Music

Born Ruffians: Born Ruffians

Promising start from charming (if young) Toronto indie-rock Brock-worshippers.


Born Ruffians

Born Ruffians

Label: Warp
US Release Date: 2006-10-17
UK Release Date: Available as import
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Six songs, 15 minutes, and that's that for the debut effort of Toronto's Born Ruffians. These three young Canadians bounce around with some of the energy of Be Your Own Pet, but possess more artfulness. Veering the way of sunny pop accompaniments and simple chord progressions rather than overdriven, raw punk energy, the band finds a vein of catchy melody and wraps it in an indie cloak worthy of Isaac Brock. "I'm all about simplicity," Luke Lalonde declares on "This Sentence Will Ruin/Save Your Life", and the spirit pervades this EP. But the band is willing to take risks, and the risks pay off: the opening track ends so suddenly it'll make you jump, and the staggering delivery of "Hedonistic Me" is really effective. Lalonde's voice is high and whiny; on first, unseen listen, it even resembles Patience Hodgson of the Grates. They don't always get it right, as on the whine-gospel of "7th Son"; but the accumulated goodwill more or less overrides the slip-up. However, Born Ruffians' big appeal, and their big limitation, is their youth. Lalonde needs to mature as a singer, lose the sense of a band doing an impression (it doesn't quite come off; on "Piecing It Together", the band sounds like Figurines sounding like Modest Mouse). Sitting somewhere between a high school band and the Arctic Monkeys, Born Ruffians may have a bright future -- if they can keep this eclectic, punk-tinged melody and smooth away some of the inexperience.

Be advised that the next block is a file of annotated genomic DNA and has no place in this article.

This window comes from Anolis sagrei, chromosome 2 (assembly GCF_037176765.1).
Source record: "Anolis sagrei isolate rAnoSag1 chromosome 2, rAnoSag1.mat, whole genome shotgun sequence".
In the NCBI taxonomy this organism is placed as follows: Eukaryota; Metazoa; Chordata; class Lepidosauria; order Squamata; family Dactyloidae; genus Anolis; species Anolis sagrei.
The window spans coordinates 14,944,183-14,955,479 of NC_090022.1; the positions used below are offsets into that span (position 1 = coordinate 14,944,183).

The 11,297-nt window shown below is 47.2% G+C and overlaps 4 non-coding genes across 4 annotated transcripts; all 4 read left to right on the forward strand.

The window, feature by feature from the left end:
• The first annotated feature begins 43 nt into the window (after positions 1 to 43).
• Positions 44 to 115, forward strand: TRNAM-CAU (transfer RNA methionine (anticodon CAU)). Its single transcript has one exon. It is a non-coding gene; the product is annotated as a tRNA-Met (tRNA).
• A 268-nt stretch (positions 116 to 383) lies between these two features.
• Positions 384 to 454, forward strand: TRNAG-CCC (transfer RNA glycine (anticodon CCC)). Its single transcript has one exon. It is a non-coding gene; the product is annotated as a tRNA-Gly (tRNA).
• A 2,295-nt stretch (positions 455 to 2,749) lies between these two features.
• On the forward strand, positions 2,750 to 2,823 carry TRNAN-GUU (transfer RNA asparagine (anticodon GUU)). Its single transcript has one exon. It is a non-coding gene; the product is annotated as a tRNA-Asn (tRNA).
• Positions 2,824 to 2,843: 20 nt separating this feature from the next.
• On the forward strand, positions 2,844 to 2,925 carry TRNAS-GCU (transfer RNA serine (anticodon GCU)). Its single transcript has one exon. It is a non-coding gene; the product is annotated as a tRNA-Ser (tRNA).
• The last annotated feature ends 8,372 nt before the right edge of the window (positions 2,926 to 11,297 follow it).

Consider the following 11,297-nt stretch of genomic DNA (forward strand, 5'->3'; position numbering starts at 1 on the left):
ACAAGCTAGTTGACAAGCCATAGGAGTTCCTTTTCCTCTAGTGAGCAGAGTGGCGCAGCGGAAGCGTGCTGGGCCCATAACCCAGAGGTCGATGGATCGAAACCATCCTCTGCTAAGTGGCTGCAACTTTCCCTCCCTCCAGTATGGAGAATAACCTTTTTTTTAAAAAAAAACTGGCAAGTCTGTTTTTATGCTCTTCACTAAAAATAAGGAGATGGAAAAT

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To be a migrant worker in America is to relearn the basic skills of living. Imagine doing that in your 60s and 70s, when you thought you'd be retired.


Nomadland: Surviving America in the Twenty-First Century

Publisher: W. W. Norton
Author: Jessica Bruder
Publication date: 2017-09
Amazon

There's been much hand-wringing over the state of the American economy in recent years. After the 2008 financial crisis upended middle-class families, we now live with regular media reports of recovery and growth -- as well as rising inequality and decreased social mobility. We ponder what kind of future we're creating for our children, while generally failing to consider who has already fallen between the gaps.

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Gallagher's work often suffers unfairly beside famous husband's Raymond Carver. The Man from Kinvara should permanently remedy this.

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